The house is great, the family story adds to it and one crazy incident doesn’t tarnish the place.

        • Kelly, OHDKelly, OHD says: 11932 comments
          Admin

          1901 Folk Victorian
          Chestatee, GA

          Thanks Jim. How sad and interesting. If anything the story, their lives, makes me hope the home is purchased and restored even more!

    • Jennifer HT says: 767 comments

      So the stabbing/murder happened in the house? Eek!

  5. Ester Stefanidis says: 11 comments

    Am I missing something here? All I see are close up photos of doors. No photos of entire room or entrance. I can’t tell what this house looks like inside. Am I missing photos?

  6. 67drake67drake says: 268 comments
    OHD Supporter

    1993, hey I’m still looking! Boring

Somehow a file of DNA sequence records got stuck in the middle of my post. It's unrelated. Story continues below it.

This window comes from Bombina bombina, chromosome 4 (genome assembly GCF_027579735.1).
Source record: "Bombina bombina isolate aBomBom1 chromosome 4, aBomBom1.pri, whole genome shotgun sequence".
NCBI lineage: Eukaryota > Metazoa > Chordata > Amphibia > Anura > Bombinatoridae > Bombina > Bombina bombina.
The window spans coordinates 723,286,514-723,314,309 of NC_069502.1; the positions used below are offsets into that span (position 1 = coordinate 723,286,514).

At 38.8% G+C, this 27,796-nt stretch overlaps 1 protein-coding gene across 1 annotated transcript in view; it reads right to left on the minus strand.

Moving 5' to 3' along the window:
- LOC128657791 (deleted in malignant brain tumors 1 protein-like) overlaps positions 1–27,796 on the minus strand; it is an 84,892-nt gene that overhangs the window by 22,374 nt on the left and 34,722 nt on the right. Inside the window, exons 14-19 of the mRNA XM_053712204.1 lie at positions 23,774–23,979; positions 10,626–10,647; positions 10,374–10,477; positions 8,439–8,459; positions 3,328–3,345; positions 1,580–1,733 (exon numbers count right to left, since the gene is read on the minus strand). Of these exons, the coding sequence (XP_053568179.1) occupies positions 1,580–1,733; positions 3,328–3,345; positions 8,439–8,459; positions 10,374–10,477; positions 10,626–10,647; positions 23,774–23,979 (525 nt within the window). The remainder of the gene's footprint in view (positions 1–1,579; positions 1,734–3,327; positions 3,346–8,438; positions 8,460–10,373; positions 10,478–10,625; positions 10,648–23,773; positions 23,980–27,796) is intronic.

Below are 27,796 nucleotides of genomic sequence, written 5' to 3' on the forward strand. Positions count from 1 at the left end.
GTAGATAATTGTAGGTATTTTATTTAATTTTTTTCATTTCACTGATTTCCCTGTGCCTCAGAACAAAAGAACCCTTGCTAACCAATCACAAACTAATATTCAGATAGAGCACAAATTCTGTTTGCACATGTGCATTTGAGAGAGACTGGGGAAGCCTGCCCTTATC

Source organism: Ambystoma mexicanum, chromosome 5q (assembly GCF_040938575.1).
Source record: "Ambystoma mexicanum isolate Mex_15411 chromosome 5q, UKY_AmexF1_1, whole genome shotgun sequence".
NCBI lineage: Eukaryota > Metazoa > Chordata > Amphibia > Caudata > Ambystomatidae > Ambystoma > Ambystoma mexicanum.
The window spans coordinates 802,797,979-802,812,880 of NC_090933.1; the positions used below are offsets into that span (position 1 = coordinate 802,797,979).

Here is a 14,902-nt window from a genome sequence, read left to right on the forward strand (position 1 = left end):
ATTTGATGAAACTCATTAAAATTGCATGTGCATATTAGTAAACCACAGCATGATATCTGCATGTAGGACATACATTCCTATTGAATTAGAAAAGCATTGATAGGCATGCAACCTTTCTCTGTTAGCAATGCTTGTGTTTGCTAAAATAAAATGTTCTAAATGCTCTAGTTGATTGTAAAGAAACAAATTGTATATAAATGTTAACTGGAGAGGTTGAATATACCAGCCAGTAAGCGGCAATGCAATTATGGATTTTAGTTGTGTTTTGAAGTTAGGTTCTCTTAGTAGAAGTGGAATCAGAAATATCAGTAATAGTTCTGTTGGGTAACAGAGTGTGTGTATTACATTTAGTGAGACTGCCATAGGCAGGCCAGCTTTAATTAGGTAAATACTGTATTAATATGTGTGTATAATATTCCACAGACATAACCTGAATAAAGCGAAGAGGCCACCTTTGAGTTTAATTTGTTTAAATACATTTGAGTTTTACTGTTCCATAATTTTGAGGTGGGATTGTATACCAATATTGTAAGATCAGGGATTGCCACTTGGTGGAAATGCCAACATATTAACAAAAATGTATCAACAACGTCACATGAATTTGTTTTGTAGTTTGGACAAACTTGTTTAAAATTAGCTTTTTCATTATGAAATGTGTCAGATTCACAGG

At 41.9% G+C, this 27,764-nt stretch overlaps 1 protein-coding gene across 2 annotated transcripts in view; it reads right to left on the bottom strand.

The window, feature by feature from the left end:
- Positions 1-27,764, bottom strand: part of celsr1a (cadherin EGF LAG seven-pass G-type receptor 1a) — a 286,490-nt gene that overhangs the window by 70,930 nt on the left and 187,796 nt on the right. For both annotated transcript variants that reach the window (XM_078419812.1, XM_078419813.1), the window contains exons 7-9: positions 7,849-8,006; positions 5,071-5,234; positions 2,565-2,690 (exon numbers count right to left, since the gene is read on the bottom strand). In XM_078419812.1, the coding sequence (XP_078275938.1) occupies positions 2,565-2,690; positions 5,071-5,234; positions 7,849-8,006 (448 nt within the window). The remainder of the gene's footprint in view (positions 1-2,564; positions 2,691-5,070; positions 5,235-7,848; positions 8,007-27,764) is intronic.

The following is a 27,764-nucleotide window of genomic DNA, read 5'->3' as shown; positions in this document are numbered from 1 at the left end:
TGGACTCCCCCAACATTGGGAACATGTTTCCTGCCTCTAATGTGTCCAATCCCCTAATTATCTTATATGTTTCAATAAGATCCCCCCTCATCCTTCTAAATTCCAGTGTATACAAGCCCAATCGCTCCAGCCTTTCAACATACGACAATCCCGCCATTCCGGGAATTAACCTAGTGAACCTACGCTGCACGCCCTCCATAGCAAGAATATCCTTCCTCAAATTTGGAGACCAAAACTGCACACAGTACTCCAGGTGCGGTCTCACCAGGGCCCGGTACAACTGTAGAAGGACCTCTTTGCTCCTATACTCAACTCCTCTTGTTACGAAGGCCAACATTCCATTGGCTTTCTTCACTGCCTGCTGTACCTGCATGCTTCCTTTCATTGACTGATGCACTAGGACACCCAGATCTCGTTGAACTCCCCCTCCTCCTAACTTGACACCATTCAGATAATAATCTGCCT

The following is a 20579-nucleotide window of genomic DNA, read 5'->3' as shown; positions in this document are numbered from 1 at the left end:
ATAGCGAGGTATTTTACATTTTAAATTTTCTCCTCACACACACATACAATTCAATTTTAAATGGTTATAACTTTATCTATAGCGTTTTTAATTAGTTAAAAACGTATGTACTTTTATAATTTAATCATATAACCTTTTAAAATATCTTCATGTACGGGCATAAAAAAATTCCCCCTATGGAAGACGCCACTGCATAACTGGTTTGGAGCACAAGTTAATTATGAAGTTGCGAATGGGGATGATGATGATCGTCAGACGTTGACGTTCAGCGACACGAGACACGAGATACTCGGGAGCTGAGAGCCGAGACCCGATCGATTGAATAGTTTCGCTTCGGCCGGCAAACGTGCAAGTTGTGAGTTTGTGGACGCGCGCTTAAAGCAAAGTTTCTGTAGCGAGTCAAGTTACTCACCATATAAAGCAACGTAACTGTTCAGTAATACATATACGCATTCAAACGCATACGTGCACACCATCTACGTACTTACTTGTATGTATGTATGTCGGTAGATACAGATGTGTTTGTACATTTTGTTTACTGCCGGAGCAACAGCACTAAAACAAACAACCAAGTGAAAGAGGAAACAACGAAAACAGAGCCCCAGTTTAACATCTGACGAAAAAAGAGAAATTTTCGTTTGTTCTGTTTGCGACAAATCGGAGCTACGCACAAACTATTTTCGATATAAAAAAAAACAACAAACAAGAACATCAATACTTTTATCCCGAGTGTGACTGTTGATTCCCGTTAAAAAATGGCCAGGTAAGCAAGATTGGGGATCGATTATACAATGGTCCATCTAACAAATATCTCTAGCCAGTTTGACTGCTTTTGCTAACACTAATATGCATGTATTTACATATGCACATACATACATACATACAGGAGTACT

Iowa County , WI

    Just curious,the door in Picture #12-this is Maple,correct?
    Beautiful grain.

  7. RosewaterRosewater says: 6678 comments
    OHD Supporter

    1875 Italianate cottage
    Noblesville, IN

    Wallpaper schmallpaper indeed! JK;-) Whoever buys this FAB property would be smart to value and preserve that gravity steam system! With a little yearly maintenance, that boiler will efficiently and effectively keep you and yours warm and toasty for many, many, many years. It’s the best kind of passive heat with no drying effect to deal with: and the soothing sounds of it working will lull you into blissful sleep each winter. Add a separate AC system if you must, but leave the steam! You’ll be glad you did – I guar-an-tee https://www.youtube.com/watch?v=tY9R0nAZ2qU

  8. Vicki F says: 62 comments

    Wow, interesting post. However; the pictures leave much to be desired. You get no sense of the space or layout of the interior and like Ester said, it’s pretty much just pictures of doors. Great wallpaper though!

  9. Stellabella says: 4 comments

    Awful crime! To me makes the wallpapers more important to be restored of lives lived in this lovely home to be again!